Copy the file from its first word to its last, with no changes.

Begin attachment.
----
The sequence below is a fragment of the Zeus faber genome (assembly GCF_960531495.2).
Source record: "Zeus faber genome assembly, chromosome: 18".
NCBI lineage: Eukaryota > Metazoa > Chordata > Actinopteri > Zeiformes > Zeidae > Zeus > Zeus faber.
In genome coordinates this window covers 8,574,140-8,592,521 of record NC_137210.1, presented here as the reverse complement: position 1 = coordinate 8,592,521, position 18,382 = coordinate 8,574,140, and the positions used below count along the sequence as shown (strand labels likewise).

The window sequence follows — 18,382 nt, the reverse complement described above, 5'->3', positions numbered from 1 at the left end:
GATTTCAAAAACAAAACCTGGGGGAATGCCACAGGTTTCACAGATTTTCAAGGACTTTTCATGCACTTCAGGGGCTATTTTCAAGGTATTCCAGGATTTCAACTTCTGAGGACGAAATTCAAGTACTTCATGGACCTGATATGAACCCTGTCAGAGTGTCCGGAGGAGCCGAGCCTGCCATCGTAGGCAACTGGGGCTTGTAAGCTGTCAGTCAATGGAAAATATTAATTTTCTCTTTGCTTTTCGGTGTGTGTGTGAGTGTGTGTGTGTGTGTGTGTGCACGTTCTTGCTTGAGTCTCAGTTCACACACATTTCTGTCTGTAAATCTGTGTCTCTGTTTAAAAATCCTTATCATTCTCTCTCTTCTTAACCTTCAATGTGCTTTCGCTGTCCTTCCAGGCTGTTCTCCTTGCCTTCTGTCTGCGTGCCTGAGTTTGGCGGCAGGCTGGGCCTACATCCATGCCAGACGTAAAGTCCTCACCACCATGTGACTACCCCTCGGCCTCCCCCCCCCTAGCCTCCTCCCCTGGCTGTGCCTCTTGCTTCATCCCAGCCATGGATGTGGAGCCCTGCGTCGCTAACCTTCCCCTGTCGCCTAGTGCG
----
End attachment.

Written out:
The sequence below is a fragment of the Zeus faber genome (assembly GCF_960531495.2).
Source record: "Zeus faber genome assembly, chromosome: 18".
NCBI lineage: Eukaryota > Metazoa > Chordata > Actinopteri > Zeiformes > Zeidae > Zeus > Zeus faber.
In genome coordinates this window covers 8,574,140-8,592,521 of record NC_137210.1, presented here as the reverse complement: position 1 = coordinate 8,592,521, position 18,382 = coordinate 8,574,140, and the positions used below count along the sequence as shown (strand labels likewise).

The window sequence follows — 18,382 nt, the reverse complement described above, 5'->3', positions numbered from 1 at the left end:
GATTTCAAAAACAAAACCTGGGGGAATGCCACAGGTTTCACAGATTTTCAAGGACTTTTCATGCACTTCAGGGGCTATTTTCAAGGTATTCCAGGATTTCAACTTCTGAGGACGAAATTCAAGTACTTCATGGACCTGATATGAACCCTGTCAGAGTGTCCGGAGGAGCCGAGCCTGCCATCGTAGGCAACTGGGGCTTGTAAGCTGTCAGTCAATGGAAAATATTAATTTTCTCTTTGCTTTTCGGTGTGTGTGTGAGTGTGTGTGTGTGTGTGTGTGCACGTTCTTGCTTGAGTCTCAGTTCACACACATTTCTGTCTGTAAATCTGTGTCTCTGTTTAAAAATCCTTATCATTCTCTCTCTTCTTAACCTTCAATGTGCTTTCGCTGTCCTTCCAGGCTGTTCTCCTTGCCTTCTGTCTGCGTGCCTGAGTTTGGCGGCAGGCTGGGCCTACATCCATGCCAGACGTAAAGTCCTCACCACCATGTGACTACCCCTCGGCCTCCCCCCCCCTAGCCTCCTCCCCTGGCTGTGCCTCTTGCTTCATCCCAGCCATGGATGTGGAGCCCTGCGTCGCTAACCTTCCCCTGTCGCCTAGTGCG